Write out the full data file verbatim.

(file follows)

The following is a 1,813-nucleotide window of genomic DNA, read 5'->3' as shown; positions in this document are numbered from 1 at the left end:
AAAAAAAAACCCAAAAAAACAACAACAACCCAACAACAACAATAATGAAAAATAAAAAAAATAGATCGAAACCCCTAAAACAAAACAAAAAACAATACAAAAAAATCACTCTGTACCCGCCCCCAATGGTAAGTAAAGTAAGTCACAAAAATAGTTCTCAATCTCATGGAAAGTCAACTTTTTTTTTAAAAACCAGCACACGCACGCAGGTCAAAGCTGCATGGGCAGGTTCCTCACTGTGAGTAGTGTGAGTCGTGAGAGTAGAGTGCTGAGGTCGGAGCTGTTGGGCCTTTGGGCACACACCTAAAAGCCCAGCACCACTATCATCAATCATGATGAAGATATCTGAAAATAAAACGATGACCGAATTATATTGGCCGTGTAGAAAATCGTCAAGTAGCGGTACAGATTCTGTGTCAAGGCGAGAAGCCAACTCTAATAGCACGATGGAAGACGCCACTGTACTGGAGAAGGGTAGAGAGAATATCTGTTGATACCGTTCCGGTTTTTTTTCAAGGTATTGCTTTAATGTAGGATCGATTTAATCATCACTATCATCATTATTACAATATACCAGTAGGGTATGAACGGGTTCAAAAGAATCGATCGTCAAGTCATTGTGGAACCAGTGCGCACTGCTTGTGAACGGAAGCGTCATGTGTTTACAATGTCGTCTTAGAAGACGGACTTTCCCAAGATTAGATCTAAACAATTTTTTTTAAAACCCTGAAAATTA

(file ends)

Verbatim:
The following is a 1,813-nucleotide window of genomic DNA, read 5'->3' as shown; positions in this document are numbered from 1 at the left end:
AAAAAAAAACCCAAAAAAACAACAACAACCCAACAACAACAATAATGAAAAATAAAAAAAATAGATCGAAACCCCTAAAACAAAACAAAAAACAATACAAAAAAATCACTCTGTACCCGCCCCCAATGGTAAGTAAAGTAAGTCACAAAAATAGTTCTCAATCTCATGGAAAGTCAACTTTTTTTTTAAAAACCAGCACACGCACGCAGGTCAAAGCTGCATGGGCAGGTTCCTCACTGTGAGTAGTGTGAGTCGTGAGAGTAGAGTGCTGAGGTCGGAGCTGTTGGGCCTTTGGGCACACACCTAAAAGCCCAGCACCACTATCATCAATCATGATGAAGATATCTGAAAATAAAACGATGACCGAATTATATTGGCCGTGTAGAAAATCGTCAAGTAGCGGTACAGATTCTGTGTCAAGGCGAGAAGCCAACTCTAATAGCACGATGGAAGACGCCACTGTACTGGAGAAGGGTAGAGAGAATATCTGTTGATACCGTTCCGGTTTTTTTTCAAGGTATTGCTTTAATGTAGGATCGATTTAATCATCACTATCATCATTATTACAATATACCAGTAGGGTATGAACGGGTTCAAAAGAATCGATCGTCAAGTCATTGTGGAACCAGTGCGCACTGCTTGTGAACGGAAGCGTCATGTGTTTACAATGTCGTCTTAGAAGACGGACTTTCCCAAGATTAGATCTAAACAATTTTTTTTAAAACCCTGAAAATTA